GOODBYE

South Africa quits the International Criminal Court

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Quartz africa
Obsession
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Quartz africa

South Africa is leaving the International Criminal Court, sparking speculation that other African nations could follow suit and quit the court. Justice Minister Michael Masutha confirmed the decision in a televised press briefing Oct. 21. The decision was taken by South Africa’s executive and will be finalized in a year, he said. Just last week, Burundi decided to withdraw from the ICC.

African leaders have long complained that the ICC is biased against them, even though South Africa and many African states were founding members of the court, based in The Hague in the Netherlands. The court was founded to help prosecute war crimes, genocide and crimes against humanity that would often be ignored in individual countries because the crimes implicated high-ranking military or political leaders.

South African minister Masutha said the decision was motivated by a Supreme Court ruling related to the visit of Sudan’s president Omar al-Bashir, who is wanted by the court. The minister said the country’s membership of the ICC was at odds with its obligations to provide diplomatic immunity to visiting dignitaries. He also said the country’s membership in the ICC made negotiating peace on the continent more difficult, without saying how or why. South Africa would maintain its commitment to human rights through other international bodies such as the African Union, Masutha said.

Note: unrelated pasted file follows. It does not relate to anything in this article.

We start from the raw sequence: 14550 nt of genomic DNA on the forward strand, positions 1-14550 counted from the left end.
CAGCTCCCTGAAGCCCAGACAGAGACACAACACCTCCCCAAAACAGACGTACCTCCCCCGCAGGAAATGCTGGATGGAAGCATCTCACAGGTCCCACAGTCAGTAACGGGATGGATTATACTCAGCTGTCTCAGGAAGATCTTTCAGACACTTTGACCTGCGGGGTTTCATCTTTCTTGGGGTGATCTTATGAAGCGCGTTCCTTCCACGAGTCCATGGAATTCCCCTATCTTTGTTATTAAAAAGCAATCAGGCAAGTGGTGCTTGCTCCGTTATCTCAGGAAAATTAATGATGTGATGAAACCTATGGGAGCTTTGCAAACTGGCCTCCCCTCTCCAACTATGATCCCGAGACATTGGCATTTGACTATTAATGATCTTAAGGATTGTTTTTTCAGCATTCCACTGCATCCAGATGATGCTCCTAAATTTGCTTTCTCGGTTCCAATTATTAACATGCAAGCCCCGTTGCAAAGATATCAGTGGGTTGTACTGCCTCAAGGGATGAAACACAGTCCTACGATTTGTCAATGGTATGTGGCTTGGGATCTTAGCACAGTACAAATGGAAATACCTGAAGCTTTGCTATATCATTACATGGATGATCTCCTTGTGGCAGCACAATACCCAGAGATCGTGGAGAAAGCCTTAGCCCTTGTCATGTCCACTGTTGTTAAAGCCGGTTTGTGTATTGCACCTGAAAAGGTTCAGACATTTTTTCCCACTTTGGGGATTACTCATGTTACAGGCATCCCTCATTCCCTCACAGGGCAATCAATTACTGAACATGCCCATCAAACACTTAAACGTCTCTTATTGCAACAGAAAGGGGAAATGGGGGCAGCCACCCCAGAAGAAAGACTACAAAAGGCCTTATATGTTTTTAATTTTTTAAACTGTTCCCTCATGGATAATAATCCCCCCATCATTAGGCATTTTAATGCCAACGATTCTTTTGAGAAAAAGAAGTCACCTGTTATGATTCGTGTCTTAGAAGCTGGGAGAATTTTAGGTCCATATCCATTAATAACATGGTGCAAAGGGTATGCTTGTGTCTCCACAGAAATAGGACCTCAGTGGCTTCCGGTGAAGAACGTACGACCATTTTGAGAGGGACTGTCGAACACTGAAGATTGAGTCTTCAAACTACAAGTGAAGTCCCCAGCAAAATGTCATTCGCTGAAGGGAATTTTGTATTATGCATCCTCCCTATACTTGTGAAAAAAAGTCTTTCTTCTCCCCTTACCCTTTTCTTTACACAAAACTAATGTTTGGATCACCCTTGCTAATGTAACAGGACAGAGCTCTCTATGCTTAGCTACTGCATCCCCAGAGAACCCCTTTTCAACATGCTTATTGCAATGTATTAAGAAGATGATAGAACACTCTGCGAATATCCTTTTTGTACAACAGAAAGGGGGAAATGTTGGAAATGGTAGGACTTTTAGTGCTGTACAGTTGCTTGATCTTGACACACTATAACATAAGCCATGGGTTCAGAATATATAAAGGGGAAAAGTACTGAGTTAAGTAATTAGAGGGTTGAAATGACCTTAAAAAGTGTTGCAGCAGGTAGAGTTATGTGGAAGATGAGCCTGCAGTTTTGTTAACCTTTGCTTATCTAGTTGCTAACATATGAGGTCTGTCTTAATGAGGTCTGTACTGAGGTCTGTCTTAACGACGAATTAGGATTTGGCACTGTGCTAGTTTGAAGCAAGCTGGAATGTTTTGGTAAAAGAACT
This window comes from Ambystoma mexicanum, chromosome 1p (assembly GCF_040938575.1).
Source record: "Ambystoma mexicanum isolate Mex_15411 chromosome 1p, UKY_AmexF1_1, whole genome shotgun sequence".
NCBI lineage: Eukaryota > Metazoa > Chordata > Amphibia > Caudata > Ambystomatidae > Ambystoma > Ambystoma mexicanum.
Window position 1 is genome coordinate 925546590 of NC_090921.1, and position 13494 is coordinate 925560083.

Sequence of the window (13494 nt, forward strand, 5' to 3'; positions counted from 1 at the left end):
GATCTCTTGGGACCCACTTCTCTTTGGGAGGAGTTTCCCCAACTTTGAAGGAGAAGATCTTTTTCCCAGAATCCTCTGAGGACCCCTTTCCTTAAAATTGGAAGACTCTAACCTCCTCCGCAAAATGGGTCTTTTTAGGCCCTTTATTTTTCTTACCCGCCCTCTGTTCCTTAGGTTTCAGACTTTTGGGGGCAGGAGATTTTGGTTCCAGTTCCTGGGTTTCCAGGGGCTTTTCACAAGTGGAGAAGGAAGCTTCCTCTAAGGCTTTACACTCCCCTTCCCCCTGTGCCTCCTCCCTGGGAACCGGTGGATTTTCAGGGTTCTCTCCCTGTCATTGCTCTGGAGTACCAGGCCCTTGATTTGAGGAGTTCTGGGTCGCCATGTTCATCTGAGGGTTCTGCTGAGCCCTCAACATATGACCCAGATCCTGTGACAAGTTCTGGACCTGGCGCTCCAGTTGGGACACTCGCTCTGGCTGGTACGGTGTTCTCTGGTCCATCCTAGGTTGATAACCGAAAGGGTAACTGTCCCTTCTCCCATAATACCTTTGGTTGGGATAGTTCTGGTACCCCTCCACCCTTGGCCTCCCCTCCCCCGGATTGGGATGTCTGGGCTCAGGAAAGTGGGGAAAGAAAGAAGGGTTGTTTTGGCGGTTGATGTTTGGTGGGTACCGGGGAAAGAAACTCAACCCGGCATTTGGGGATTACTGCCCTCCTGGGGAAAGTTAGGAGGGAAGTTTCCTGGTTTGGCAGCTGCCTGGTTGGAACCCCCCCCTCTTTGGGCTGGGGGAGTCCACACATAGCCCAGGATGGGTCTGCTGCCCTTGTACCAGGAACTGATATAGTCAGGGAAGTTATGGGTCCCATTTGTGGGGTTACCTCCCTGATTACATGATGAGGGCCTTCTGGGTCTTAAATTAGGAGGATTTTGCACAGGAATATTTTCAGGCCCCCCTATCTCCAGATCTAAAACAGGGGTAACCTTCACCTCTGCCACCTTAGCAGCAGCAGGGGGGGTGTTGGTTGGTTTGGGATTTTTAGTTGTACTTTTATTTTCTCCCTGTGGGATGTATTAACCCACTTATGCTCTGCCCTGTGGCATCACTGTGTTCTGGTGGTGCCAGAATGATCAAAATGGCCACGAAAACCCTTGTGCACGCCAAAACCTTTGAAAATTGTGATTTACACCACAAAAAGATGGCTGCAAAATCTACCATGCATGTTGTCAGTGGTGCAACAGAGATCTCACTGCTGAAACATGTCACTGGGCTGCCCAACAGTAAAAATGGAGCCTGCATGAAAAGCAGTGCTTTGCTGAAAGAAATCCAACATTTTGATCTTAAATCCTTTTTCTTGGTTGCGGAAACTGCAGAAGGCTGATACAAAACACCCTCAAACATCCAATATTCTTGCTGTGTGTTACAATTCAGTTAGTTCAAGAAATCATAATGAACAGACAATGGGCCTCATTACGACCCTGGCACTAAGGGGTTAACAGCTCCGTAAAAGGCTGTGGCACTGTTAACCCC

The country’s minister of international affairs gave notice to the United Nations on Oct. 19, according to a letter obtained by the Associated Press.

“The Republic of South Africa has found that its obligations with respect to the peaceful resolution of conflicts at times are incompatible with the interpretation given by the International Criminal Court,” the notice reads. South Africa ratified the Rome Statute, the law enacting the powers of the court, in 2000.

South Africa flouted ICC rules last year when the country hosted al-Bashir during the African Union summit. Al-Bashir is wanted for atrocities committed during the Darfur conflict, in which at least 300,000 people are believed to have been killed. Under court rules, South Africa should have surrendered the Sudanese president to officials in The Hague.

A South African judge ordered that al-Bashir be prevented from leaving South Africa after lawyers at the Southern Africa Litigation Centre brought an urgent interdict to the court to compel the government to arrest al-Bashir. South African officials ignored the ruling and allowed al-Bashir to return to Sudan.

After years of accusing the ICC of targeting them, African leaders are now taking action even though many ICC cases are brought by African citizens. Burundi became the first country to begin withdrawal last week when the country’s parliament voted in favor of leaving the ICC on Oct. 12. The ICC is investigating electoral violence in Burundi that left dozens dead and extended president Pierre Nkurunziza’s rule.

Kenyan lawmakers tabled a bill in parliament in June to withdraw from the court after president Uhuru Kenyatta and deputy president William Ruto faced charges related to electoral violence in 2007 and 2008. Those charges were later withdrawn.

Human rights activists are alarmed at the withdrawals. “It’s important both for South Africa and the region that this runaway train be slowed down,” Dewa Mavhinga, a senior researcher with Human Rights Watch in southern Africa, said in a statement.

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